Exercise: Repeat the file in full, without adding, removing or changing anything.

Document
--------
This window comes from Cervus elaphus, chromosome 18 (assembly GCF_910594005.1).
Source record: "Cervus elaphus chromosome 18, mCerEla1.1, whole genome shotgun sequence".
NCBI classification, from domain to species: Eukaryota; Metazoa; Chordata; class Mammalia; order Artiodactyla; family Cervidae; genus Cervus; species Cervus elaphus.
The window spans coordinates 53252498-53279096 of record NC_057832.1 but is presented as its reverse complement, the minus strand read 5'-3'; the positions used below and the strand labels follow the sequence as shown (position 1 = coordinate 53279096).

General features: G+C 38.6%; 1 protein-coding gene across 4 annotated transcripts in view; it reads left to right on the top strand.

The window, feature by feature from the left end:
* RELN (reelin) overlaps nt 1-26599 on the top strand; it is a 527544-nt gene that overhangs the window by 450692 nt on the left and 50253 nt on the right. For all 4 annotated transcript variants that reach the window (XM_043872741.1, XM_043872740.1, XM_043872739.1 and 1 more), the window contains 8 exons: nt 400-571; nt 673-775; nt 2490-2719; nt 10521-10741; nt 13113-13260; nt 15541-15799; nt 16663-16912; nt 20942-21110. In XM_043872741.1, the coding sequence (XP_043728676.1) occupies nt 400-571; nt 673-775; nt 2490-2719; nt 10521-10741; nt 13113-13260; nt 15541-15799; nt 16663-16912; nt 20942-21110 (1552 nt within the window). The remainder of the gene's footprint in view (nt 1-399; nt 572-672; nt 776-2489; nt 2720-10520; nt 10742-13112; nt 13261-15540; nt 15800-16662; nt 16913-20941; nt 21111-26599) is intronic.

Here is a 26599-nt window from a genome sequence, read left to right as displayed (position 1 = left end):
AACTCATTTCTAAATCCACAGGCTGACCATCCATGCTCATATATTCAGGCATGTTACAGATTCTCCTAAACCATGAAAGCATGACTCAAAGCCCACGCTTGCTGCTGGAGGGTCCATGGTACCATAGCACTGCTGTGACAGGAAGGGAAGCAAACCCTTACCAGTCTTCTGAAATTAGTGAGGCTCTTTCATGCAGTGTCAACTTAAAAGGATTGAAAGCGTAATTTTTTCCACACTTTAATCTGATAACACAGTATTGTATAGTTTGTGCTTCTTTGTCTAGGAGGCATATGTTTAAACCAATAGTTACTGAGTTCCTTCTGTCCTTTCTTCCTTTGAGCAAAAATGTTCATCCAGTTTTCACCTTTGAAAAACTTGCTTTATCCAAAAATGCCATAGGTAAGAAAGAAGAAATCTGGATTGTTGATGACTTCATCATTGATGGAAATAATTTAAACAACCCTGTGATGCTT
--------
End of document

This window comes from Cervus elaphus, chromosome 18 (assembly GCF_910594005.1).
Source record: "Cervus elaphus chromosome 18, mCerEla1.1, whole genome shotgun sequence".
NCBI classification, from domain to species: Eukaryota; Metazoa; Chordata; class Mammalia; order Artiodactyla; family Cervidae; genus Cervus; species Cervus elaphus.
The window spans coordinates 53252498-53279096 of record NC_057832.1 but is presented as its reverse complement, the minus strand read 5'-3'; the positions used below and the strand labels follow the sequence as shown (position 1 = coordinate 53279096).

General features: G+C 38.6%; 1 protein-coding gene across 4 annotated transcripts in view; it reads left to right on the top strand.

The window, feature by feature from the left end:
* RELN (reelin) overlaps nt 1-26599 on the top strand; it is a 527544-nt gene that overhangs the window by 450692 nt on the left and 50253 nt on the right. For all 4 annotated transcript variants that reach the window (XM_043872741.1, XM_043872740.1, XM_043872739.1 and 1 more), the window contains 8 exons: nt 400-571; nt 673-775; nt 2490-2719; nt 10521-10741; nt 13113-13260; nt 15541-15799; nt 16663-16912; nt 20942-21110. In XM_043872741.1, the coding sequence (XP_043728676.1) occupies nt 400-571; nt 673-775; nt 2490-2719; nt 10521-10741; nt 13113-13260; nt 15541-15799; nt 16663-16912; nt 20942-21110 (1552 nt within the window). The remainder of the gene's footprint in view (nt 1-399; nt 572-672; nt 776-2489; nt 2720-10520; nt 10742-13112; nt 13261-15540; nt 15800-16662; nt 16913-20941; nt 21111-26599) is intronic.

Here is a 26599-nt window from a genome sequence, read left to right as displayed (position 1 = left end):
AACTCATTTCTAAATCCACAGGCTGACCATCCATGCTCATATATTCAGGCATGTTACAGATTCTCCTAAACCATGAAAGCATGACTCAAAGCCCACGCTTGCTGCTGGAGGGTCCATGGTACCATAGCACTGCTGTGACAGGAAGGGAAGCAAACCCTTACCAGTCTTCTGAAATTAGTGAGGCTCTTTCATGCAGTGTCAACTTAAAAGGATTGAAAGCGTAATTTTTTCCACACTTTAATCTGATAACACAGTATTGTATAGTTTGTGCTTCTTTGTCTAGGAGGCATATGTTTAAACCAATAGTTACTGAGTTCCTTCTGTCCTTTCTTCCTTTGAGCAAAAATGTTCATCCAGTTTTCACCTTTGAAAAACTTGCTTTATCCAAAAATGCCATAGGTAAGAAAGAAGAAATCTGGATTGTTGATGACTTCATCATTGATGGAAATAATTTAAACAACCCTGTGATGCTT